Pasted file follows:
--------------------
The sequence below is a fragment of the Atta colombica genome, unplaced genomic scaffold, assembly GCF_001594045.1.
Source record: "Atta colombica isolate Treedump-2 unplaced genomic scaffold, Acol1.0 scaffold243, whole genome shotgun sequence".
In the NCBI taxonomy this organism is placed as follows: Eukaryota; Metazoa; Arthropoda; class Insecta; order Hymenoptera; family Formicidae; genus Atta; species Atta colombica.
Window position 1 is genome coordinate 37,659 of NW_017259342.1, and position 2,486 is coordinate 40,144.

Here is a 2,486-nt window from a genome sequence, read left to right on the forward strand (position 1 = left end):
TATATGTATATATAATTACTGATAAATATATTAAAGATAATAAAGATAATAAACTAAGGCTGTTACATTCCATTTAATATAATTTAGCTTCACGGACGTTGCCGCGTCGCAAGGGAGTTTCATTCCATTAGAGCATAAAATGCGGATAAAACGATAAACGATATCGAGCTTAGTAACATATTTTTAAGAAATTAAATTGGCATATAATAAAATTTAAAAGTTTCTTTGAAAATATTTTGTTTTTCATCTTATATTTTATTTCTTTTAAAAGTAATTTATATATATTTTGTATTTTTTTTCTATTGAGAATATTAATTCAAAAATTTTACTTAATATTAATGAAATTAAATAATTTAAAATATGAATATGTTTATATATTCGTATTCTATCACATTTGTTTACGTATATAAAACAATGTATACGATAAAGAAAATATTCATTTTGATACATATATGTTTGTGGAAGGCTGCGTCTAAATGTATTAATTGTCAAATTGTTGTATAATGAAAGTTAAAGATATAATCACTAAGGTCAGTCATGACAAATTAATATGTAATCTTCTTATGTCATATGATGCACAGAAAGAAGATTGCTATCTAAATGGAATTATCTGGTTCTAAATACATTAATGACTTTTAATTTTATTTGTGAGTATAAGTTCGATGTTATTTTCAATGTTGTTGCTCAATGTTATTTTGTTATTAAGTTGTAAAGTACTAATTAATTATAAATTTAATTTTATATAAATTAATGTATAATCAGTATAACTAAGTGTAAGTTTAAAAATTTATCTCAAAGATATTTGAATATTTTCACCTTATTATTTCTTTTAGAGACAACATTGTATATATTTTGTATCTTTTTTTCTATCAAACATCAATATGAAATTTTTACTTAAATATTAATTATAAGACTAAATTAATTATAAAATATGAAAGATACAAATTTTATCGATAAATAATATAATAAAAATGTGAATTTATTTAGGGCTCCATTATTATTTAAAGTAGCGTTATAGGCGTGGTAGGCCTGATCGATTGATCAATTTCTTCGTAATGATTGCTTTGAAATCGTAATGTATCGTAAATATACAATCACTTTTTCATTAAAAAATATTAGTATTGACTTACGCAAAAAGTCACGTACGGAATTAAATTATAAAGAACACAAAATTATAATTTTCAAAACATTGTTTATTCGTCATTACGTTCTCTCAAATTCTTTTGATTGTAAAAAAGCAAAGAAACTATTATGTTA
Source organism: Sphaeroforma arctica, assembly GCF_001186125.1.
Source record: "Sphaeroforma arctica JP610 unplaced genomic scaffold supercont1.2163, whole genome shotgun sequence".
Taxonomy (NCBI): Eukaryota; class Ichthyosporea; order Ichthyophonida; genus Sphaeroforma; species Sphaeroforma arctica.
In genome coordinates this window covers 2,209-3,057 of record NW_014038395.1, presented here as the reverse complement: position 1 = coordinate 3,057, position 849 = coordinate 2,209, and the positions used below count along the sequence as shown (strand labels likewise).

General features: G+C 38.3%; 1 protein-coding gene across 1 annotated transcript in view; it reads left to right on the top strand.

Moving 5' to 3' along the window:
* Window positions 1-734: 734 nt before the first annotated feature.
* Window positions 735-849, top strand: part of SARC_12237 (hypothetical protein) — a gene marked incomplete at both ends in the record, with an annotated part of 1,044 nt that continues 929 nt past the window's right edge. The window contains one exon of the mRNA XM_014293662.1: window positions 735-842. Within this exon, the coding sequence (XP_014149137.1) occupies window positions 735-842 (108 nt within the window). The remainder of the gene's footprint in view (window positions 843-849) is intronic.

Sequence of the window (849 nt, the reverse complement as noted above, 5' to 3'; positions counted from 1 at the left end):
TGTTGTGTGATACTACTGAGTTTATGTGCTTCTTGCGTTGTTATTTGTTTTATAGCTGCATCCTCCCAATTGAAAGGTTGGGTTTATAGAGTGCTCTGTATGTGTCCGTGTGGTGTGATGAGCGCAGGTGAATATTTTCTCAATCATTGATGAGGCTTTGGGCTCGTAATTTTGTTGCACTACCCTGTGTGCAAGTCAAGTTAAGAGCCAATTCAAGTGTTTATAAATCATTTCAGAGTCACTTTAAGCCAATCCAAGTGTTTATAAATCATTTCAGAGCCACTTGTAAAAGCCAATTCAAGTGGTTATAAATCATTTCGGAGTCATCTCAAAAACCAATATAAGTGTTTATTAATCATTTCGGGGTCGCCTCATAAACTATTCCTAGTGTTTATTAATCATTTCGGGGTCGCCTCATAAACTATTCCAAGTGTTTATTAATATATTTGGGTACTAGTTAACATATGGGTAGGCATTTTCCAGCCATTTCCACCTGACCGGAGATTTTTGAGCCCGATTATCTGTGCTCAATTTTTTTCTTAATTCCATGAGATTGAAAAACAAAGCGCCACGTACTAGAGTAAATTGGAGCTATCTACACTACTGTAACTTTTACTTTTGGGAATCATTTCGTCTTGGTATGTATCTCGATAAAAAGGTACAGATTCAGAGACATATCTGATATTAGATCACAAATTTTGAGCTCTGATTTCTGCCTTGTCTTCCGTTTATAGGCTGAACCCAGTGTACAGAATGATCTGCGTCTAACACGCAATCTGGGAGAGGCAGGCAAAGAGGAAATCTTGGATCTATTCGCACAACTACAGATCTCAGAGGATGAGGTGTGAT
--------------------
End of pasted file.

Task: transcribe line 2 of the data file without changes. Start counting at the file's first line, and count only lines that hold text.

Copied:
Source record: "Atta colombica isolate Treedump-2 unplaced genomic scaffold, Acol1.0 scaffold243, whole genome shotgun sequence".